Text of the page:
• Juggernaut

      In reply to the comments of @Dabbid and @Shazam!- I am toeing the line between agreeing with one or the other of you. While I agree that cinema is art, not every jackass with a camera and a budget should get to film the reckless, immoral and potentially mentally harmful content that festers in their sick and twisted minds. On the other hand I do have an affinity for the disturbing. My morbid curiosity eventually lead to my seeing the first Human Centipede film. Which, while the premise was unnerving, the film itself was quite tame in comparison to many other films within the horror annals.
      While the sequel is obviously, and maybe purposefully, going well above and beyond the originals depravity, should it be banned? One thing is for certain, The UK thinks so!
      Torture porn undoubtably has become a hot genre within the past few years. As with any trend, it will continue until the demand for such is gone. Bottom line is whether you call the decision to ban the film fascism or think it is a necessary precaution. Whether you find the film extreme exploitation or art. As long as there is demand for such there will be a supply and for every law prohibiting one movie, there are ten movies that are in some stage of production that are pushing those same envelopes. In the end, Six has gotten exactly what he wanted, people talking!.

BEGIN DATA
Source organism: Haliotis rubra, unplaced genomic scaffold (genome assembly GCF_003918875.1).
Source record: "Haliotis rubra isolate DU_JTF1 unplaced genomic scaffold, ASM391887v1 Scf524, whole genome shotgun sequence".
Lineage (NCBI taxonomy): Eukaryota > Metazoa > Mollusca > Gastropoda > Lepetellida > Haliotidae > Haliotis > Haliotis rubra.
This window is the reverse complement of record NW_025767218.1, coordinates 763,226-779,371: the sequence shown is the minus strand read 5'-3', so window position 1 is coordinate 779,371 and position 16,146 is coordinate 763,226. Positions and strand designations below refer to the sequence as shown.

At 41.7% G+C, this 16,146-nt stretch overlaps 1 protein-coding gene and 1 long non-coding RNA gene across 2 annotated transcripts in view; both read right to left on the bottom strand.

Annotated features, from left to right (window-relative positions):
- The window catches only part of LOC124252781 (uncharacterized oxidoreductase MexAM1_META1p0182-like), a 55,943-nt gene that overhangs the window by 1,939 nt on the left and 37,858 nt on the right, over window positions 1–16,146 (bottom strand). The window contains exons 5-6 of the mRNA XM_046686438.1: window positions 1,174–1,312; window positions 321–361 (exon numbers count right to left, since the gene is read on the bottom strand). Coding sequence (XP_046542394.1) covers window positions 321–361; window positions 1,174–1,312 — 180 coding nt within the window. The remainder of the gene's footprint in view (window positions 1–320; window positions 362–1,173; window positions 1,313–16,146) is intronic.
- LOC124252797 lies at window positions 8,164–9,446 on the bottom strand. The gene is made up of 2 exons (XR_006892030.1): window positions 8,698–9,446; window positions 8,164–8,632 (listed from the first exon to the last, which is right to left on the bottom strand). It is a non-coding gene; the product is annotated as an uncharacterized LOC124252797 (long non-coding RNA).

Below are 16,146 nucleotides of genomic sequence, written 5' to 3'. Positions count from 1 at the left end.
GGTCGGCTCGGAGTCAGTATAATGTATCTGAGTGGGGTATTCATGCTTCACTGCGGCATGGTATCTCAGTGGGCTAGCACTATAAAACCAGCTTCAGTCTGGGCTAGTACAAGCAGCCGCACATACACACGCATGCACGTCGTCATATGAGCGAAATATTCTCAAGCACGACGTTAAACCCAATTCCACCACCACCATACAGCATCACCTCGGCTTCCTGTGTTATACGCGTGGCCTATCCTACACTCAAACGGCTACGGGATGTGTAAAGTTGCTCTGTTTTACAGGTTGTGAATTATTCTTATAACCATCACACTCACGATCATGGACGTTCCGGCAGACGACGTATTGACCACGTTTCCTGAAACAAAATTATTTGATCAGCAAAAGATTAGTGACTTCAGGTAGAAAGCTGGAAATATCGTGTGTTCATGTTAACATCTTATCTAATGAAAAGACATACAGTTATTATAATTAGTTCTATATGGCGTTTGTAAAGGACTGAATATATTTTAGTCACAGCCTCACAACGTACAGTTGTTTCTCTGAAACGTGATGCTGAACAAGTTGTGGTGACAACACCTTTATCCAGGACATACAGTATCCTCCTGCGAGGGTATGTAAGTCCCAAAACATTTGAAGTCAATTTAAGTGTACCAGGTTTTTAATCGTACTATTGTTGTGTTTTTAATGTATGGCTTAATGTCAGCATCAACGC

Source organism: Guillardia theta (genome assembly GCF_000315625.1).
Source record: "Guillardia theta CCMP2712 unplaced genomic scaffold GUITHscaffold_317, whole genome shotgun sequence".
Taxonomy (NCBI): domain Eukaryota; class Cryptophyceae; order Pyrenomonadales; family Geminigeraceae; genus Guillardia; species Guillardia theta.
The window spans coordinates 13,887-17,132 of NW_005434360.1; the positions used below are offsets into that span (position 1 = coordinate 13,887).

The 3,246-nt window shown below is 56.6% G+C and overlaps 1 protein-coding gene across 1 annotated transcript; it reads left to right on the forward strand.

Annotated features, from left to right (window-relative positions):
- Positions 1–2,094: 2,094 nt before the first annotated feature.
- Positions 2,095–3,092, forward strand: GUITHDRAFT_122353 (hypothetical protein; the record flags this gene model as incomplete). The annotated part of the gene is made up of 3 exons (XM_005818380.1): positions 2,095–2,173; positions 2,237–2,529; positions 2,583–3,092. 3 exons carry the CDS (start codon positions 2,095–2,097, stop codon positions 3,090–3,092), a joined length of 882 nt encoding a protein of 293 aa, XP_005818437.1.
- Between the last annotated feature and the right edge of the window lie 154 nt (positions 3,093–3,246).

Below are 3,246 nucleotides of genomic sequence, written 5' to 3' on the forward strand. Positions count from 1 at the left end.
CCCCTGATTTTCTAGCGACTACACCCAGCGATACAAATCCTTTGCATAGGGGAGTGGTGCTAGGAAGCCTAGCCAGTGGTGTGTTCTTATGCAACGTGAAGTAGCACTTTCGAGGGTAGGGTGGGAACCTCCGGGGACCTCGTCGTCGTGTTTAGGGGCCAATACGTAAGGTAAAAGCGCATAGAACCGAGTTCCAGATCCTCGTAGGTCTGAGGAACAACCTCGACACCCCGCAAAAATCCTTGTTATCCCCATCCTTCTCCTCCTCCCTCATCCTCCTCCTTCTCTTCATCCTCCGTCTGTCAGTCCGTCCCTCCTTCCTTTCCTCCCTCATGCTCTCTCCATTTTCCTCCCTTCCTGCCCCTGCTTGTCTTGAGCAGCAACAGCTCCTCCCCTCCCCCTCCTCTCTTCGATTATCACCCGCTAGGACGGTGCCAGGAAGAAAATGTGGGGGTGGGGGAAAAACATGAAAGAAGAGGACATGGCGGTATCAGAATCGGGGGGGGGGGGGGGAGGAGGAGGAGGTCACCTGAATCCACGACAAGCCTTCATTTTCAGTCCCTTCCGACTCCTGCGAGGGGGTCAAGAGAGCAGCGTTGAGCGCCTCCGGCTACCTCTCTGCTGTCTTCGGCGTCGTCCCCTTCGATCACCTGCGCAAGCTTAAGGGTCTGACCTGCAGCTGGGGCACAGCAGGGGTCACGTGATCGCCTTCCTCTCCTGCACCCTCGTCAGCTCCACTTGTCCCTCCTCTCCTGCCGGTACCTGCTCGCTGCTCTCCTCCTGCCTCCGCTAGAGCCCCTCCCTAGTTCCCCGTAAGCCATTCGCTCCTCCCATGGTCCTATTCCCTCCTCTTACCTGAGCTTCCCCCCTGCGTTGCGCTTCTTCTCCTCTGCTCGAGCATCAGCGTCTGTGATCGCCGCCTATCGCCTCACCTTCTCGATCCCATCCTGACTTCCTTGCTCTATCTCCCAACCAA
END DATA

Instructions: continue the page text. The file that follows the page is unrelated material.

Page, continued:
Oh, and for the record, I’m of the opinion that the film SHOULD NOT be banned. The simple reason being, free will! People should be able to make up their own minds. Even if those minds are terribly, terribly distraught.

      • Shazam!

        I hear what you’re saying – but I’m really uncomfortable with the “supply and demand” argument. The reality is (in my opinion) there is plenty of stuff that exists because there is a demand for it… or rather a dependence on it, and in no way does that mean those things should continue to exist.

        Is the world a better place because cocain exists to satisfy the needs of addicts? I would suggest that our world doesn’t place enough creedance to the argument that our minds can get bent out of shape just as easily as our bodies can. Torture porn may not literally destroy someones brain like an illegal narcotic can, but I would argue that it is just as damaging to our society.

        What is the difference between the governements of the world regulating what people can legally put into their bodies physically (narcotics) and a government regulating what people put into their minds through their eyes (cinema)? In both instances I see a government making a decision based on what they feel is in the best interest of their people.

        Also… I may not know the guy, but I have a sneaking suspicion that Six didn’t make this film in order to start a global discussion on sensorship!

        Great discussion!

      • Shazam!

        I hear what you’re saying – but I’m really uncomfortable with the “supply and demand” argument. The reality is (in my opinion) there is plenty of stuff that exists because there is a demand for it… or rather a dependence on it, and in no way does that mean those things should continue to exist.

        Is the world a better place because cocain exists to satisfy the needs of addicts? I would suggest that our world doesn’t place enough creedance to the argument that our minds can get bent out of shape just as easily as our bodies can. Torture porn may not literally destroy someones brain like an illegal narcotic can, but I would argue that it is just as damaging to our society.